Addressing the delegates of the 2nd National Oncology Conference, President of Malta Marie-Louise Coleiro Preca, commended on the dedication of the team at the Sir Anthony Mamo Oncology Centre, thanks to whom, patients can access an excellent standard of treatment and support.
The President said that through the work of the Malta Community Chest Fund Foundation and the National Cancer Platform Association, she has encountered many individuals together with their families who require support from the point of diagnosis. On cancer research, the President said that the newly established Emanuele Cancer Research Foundation is contributing to “our national commitment to cancer care,” whilst also providing innovative opportunities for cancer research.
“I am pleased to note that just like the efforts of these diverse entities, this conference, continues to affirm more ways to the development of more effective care, in a collaborative and interdisciplinary approach,” she said.
This conference provides the perfect space for discussion to enhance awareness and education about the realities of cancer in the Maltese Islands.
Quoting Eurostat figures, President Coleiro Preca stated that around 700,000 men and more than 540,000 women die of cancer, each year, in the European Union, which accounts for approximately 29% and 22% respectively, of all male and female deaths across member states.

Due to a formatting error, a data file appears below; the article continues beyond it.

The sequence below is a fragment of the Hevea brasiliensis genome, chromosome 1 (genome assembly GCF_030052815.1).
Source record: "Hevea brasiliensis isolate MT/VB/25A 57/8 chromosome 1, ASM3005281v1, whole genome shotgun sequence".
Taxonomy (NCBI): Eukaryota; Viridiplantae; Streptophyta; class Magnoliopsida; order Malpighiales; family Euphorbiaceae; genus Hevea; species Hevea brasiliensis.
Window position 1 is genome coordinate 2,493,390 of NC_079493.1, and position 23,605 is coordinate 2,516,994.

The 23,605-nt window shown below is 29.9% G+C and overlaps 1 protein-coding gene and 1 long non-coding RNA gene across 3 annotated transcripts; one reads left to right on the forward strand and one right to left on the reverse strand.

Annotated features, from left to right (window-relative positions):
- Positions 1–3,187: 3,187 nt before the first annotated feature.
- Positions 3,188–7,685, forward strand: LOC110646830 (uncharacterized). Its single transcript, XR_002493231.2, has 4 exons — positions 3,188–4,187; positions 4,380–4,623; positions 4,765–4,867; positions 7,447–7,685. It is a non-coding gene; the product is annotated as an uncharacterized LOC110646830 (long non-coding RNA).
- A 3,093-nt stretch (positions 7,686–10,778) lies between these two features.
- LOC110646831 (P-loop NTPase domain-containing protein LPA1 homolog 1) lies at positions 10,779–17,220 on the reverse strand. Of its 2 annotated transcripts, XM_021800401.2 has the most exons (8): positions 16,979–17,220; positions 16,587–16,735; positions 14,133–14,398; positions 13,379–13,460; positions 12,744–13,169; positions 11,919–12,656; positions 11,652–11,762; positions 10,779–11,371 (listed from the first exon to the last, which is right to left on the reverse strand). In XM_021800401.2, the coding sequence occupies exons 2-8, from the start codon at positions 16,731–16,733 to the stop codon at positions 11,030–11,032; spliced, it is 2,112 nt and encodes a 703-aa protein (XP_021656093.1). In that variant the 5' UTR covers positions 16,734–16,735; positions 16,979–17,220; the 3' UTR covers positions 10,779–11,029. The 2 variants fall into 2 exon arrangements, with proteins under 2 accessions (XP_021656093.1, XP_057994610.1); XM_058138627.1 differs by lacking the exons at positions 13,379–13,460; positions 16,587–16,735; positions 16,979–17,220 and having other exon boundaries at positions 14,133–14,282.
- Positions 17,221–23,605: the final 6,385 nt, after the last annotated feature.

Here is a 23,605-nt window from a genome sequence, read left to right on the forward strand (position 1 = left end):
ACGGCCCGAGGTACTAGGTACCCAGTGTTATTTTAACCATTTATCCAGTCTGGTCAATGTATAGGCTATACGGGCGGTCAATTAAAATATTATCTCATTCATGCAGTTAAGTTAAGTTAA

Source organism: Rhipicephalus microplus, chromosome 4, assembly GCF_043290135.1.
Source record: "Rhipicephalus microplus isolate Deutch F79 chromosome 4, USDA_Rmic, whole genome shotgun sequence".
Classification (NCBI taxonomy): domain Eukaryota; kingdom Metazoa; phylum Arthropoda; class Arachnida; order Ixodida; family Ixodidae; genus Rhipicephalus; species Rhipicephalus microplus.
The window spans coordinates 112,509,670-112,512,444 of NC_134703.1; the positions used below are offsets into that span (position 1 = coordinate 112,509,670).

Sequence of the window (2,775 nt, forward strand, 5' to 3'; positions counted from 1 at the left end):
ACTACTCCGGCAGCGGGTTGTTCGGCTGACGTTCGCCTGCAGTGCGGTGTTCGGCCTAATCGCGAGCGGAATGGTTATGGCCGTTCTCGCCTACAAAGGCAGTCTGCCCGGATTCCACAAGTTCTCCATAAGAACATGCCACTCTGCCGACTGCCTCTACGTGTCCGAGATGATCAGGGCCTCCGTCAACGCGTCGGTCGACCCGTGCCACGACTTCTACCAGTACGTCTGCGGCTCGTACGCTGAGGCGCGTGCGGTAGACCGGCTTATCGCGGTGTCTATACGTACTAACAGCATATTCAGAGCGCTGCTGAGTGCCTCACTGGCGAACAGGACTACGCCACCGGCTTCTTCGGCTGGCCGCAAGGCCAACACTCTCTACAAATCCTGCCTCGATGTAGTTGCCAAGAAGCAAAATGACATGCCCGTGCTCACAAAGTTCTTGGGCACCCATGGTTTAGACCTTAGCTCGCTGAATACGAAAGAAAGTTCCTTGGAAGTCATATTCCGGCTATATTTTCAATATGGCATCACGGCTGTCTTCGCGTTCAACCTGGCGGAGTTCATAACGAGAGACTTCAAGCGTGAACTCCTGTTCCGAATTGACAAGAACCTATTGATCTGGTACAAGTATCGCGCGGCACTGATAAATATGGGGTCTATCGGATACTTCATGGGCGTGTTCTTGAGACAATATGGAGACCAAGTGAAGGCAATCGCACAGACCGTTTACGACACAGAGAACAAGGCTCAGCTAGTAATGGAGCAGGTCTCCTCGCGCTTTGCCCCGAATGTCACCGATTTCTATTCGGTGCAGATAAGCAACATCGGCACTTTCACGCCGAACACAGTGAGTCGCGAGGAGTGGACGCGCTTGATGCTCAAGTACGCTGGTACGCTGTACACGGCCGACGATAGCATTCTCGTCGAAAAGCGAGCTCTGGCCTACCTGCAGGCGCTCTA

“Furthermore, according to data from the World Health Organisation, while the mortality trends for certain cancers in Malta have declined, there has been an increase in others. Breast Cancer among women, prostate cancer among men, and the incidence of colorectal cancer and lung cancer, remain of great concern,” The President said, whilst also noting “worrying statistics” from the World Cancer Research Fund, which state that cancer cases in Malta are expected to rise by a shocking 49%, by 2030.
I believe that we have the responsibility to ask ourselves why certain kinds of cancer are on the increase.
On prevention, President Coleiro Preca said that while some cancer-causing exposures, such as tobacco smoke and the rays of the sun, can be easily avoided, others might be more difficult to avoid, especially if risk factors are present in the air we breathe, the water and food that we consume, or the materials we use to carry out our jobs.
For this reason, the President called for exploration and the creation of synergies, between our authorities, our medical professionals, hospitals, research entities, and civil society, for the prevention of the potential causes of cancer, and for the development of more effective methods of treatment and care.
“If our environment is a major contributor to certain chronic illnesses and causes of cancer, then we must strive to improve it, not only for ourselves, but for the benefit of future generations,” President Coleiro Preca said.